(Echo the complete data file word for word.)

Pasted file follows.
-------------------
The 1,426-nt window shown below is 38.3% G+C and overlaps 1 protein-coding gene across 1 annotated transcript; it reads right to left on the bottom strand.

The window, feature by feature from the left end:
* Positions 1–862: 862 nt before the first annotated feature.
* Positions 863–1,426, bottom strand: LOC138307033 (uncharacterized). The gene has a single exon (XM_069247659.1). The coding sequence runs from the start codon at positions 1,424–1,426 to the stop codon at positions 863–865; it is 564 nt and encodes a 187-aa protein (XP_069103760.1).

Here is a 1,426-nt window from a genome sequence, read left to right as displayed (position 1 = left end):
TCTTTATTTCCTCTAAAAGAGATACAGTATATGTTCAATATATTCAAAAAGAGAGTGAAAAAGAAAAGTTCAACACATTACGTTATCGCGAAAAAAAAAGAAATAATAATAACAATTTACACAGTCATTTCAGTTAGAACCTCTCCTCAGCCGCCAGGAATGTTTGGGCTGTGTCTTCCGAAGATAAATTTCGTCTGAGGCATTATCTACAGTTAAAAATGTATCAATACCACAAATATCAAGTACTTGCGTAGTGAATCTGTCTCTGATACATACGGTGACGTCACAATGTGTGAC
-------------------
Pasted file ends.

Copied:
The 1,426-nt window shown below is 38.3% G+C and overlaps 1 protein-coding gene across 1 annotated transcript; it reads right to left on the bottom strand.

The window, feature by feature from the left end:
* Positions 1–862: 862 nt before the first annotated feature.
* Positions 863–1,426, bottom strand: LOC138307033 (uncharacterized). The gene has a single exon (XM_069247659.1). The coding sequence runs from the start codon at positions 1,424–1,426 to the stop codon at positions 863–865; it is 564 nt and encodes a 187-aa protein (XP_069103760.1).

Here is a 1,426-nt window from a genome sequence, read left to right as displayed (position 1 = left end):
TCTTTATTTCCTCTAAAAGAGATACAGTATATGTTCAATATATTCAAAAAGAGAGTGAAAAAGAAAAGTTCAACACATTACGTTATCGCGAAAAAAAAAGAAATAATAATAACAATTTACACAGTCATTTCAGTTAGAACCTCTCCTCAGCCGCCAGGAATGTTTGGGCTGTGTCTTCCGAAGATAAATTTCGTCTGAGGCATTATCTACAGTTAAAAATGTATCAATACCACAAATATCAAGTACTTGCGTAGTGAATCTGTCTCTGATACATACGGTGACGTCACAATGTGTGAC